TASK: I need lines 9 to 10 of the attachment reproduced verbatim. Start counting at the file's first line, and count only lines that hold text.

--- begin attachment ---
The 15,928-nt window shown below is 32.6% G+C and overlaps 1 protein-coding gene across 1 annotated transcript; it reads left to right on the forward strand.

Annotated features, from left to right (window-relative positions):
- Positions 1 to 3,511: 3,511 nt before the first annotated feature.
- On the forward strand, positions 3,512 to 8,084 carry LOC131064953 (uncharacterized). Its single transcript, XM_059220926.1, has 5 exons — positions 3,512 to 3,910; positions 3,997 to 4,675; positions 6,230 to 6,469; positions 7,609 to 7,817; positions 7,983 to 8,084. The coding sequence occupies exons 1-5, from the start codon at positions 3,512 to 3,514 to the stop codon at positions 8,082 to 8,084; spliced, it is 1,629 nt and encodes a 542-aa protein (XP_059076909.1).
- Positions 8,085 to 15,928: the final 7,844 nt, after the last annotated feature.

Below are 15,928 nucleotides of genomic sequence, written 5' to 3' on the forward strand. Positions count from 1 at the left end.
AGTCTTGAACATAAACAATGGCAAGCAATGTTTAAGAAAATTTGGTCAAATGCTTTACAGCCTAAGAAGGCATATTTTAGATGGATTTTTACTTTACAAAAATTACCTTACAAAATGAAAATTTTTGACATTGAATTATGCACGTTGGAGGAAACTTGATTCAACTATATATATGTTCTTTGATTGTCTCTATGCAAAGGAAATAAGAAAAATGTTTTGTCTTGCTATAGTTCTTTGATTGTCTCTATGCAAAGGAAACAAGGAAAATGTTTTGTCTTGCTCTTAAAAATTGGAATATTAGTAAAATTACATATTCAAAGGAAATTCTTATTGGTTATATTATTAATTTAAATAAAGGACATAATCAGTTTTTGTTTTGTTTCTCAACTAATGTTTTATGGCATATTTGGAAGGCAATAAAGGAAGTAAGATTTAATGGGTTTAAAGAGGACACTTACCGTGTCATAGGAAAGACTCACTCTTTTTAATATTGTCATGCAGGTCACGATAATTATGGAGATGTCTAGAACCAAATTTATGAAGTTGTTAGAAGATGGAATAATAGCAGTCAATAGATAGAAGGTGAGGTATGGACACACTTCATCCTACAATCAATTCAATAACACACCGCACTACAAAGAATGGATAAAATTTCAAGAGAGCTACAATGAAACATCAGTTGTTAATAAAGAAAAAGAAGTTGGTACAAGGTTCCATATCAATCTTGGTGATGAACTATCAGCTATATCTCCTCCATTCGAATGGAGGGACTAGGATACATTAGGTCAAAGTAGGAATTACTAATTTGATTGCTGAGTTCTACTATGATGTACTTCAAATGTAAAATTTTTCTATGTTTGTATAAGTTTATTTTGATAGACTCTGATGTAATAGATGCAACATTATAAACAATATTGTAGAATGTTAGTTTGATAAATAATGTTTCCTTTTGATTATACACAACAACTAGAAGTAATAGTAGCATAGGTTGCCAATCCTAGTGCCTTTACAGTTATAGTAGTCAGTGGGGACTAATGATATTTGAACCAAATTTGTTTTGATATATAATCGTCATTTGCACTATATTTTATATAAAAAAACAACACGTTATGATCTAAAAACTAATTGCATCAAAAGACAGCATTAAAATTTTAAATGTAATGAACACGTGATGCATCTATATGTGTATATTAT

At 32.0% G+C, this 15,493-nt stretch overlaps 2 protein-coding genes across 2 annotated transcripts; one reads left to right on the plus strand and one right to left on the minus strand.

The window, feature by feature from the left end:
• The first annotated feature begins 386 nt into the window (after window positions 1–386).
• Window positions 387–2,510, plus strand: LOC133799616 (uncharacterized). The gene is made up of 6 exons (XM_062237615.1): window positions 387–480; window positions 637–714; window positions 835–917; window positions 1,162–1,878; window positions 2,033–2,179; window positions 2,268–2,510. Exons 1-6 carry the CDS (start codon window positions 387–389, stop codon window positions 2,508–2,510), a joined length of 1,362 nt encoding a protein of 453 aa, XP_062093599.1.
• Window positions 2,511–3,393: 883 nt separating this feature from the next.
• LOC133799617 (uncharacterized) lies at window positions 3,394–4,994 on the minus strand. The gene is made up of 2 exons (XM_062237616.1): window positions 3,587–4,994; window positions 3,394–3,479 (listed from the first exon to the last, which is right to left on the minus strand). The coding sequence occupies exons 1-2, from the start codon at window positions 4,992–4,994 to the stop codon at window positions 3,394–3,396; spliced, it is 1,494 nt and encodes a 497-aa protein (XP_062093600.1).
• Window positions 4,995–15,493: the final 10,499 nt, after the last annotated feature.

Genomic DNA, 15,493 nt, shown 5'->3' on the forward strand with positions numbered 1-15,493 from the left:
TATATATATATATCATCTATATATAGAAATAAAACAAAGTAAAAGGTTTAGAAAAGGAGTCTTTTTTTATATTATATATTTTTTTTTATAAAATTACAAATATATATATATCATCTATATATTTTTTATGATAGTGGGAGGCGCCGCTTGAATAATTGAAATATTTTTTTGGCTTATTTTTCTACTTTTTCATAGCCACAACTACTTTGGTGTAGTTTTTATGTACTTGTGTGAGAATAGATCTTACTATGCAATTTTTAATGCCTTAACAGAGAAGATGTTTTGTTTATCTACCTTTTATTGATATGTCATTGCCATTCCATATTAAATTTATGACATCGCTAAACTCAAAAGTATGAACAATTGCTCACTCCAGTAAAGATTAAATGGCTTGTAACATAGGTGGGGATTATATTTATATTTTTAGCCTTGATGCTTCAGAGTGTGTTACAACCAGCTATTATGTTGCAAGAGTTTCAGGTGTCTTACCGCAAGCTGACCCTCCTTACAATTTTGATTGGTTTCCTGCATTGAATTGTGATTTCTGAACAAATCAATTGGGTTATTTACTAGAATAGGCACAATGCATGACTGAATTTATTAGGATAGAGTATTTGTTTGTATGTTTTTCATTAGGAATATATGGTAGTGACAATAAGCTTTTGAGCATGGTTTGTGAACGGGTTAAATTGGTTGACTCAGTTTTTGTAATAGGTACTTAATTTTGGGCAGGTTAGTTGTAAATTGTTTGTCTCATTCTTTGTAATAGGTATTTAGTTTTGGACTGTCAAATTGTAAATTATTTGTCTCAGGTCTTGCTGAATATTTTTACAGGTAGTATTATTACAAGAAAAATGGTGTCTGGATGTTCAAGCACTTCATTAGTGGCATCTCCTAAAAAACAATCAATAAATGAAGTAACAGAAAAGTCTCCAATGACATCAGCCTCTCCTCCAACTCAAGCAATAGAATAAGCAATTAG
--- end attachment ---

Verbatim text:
The window, feature by feature from the left end:
• The first annotated feature begins 386 nt into the window (after window positions 1–386).